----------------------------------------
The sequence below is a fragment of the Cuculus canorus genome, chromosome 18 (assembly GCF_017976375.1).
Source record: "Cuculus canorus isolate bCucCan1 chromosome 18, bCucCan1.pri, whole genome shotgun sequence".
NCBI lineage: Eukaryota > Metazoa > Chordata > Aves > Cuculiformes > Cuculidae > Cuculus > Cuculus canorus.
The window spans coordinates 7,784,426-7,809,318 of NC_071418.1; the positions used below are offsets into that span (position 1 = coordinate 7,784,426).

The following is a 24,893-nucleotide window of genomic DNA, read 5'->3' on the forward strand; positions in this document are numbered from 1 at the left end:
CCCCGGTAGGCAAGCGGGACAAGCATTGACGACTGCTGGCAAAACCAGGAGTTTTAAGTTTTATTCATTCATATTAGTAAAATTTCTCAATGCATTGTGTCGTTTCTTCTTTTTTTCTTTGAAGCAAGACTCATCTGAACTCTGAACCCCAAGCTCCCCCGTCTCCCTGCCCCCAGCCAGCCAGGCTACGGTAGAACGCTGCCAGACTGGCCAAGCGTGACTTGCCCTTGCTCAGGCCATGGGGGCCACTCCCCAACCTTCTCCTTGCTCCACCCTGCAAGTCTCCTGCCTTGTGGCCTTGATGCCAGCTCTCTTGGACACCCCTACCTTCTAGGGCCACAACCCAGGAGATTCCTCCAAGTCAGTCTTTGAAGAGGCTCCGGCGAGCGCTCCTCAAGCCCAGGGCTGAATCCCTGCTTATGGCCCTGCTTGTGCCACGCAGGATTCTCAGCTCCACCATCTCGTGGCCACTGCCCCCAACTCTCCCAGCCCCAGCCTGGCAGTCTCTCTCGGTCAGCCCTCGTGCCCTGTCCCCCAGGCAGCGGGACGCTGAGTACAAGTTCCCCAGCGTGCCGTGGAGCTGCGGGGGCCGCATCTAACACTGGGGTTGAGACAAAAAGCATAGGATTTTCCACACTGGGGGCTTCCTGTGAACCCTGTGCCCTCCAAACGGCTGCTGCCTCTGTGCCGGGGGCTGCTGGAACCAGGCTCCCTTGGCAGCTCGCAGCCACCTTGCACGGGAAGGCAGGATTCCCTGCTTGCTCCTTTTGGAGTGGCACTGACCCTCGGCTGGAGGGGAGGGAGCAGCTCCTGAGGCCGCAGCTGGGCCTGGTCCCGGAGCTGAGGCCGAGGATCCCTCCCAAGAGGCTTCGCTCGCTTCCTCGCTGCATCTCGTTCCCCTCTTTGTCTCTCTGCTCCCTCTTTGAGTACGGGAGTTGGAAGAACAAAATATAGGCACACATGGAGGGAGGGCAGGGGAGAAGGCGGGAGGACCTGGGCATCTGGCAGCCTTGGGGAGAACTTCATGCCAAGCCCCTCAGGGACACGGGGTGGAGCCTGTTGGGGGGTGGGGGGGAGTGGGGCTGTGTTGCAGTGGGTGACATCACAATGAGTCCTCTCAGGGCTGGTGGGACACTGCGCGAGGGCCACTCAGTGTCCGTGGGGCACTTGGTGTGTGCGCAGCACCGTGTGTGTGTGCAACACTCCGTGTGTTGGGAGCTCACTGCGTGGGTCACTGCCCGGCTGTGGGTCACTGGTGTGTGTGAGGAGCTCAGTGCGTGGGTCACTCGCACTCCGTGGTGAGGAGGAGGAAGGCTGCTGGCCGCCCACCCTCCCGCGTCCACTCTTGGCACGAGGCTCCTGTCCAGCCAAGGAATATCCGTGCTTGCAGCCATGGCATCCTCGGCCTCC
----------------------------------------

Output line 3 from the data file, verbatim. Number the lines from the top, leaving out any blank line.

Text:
NCBI lineage: Eukaryota > Metazoa > Chordata > Aves > Cuculiformes > Cuculidae > Cuculus > Cuculus canorus.